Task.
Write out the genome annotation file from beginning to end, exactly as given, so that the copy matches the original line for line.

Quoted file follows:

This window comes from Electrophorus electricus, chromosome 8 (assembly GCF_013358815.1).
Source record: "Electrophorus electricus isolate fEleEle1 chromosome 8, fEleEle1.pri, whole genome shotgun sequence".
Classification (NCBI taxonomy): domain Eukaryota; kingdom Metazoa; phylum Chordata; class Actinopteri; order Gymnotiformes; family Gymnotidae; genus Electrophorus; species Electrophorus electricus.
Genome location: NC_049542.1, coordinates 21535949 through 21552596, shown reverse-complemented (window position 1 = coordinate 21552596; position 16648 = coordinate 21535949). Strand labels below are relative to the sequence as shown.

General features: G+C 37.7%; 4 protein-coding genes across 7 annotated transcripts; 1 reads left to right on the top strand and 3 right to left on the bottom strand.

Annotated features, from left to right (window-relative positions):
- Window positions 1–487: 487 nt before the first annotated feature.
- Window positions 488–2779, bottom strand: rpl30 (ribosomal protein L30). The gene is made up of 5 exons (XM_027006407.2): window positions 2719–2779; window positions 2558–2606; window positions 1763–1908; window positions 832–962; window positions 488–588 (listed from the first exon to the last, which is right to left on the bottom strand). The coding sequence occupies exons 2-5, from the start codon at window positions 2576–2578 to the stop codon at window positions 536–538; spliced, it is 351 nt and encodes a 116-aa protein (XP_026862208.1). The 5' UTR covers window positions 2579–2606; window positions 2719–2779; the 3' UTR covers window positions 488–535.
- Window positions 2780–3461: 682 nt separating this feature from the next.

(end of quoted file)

This window comes from Electrophorus electricus, chromosome 8 (assembly GCF_013358815.1).
Source record: "Electrophorus electricus isolate fEleEle1 chromosome 8, fEleEle1.pri, whole genome shotgun sequence".
Classification (NCBI taxonomy): domain Eukaryota; kingdom Metazoa; phylum Chordata; class Actinopteri; order Gymnotiformes; family Gymnotidae; genus Electrophorus; species Electrophorus electricus.
Genome location: NC_049542.1, coordinates 21535949 through 21552596, shown reverse-complemented (window position 1 = coordinate 21552596; position 16648 = coordinate 21535949). Strand labels below are relative to the sequence as shown.

General features: G+C 37.7%; 4 protein-coding genes across 7 annotated transcripts; 1 reads left to right on the top strand and 3 right to left on the bottom strand.

Annotated features, from left to right (window-relative positions):
- Window positions 1–487: 487 nt before the first annotated feature.
- Window positions 488–2779, bottom strand: rpl30 (ribosomal protein L30). The gene is made up of 5 exons (XM_027006407.2): window positions 2719–2779; window positions 2558–2606; window positions 1763–1908; window positions 832–962; window positions 488–588 (listed from the first exon to the last, which is right to left on the bottom strand). The coding sequence occupies exons 2-5, from the start codon at window positions 2576–2578 to the stop codon at window positions 536–538; spliced, it is 351 nt and encodes a 116-aa protein (XP_026862208.1). The 5' UTR covers window positions 2579–2606; window positions 2719–2779; the 3' UTR covers window positions 488–535.
- Window positions 2780–3461: 682 nt separating this feature from the next.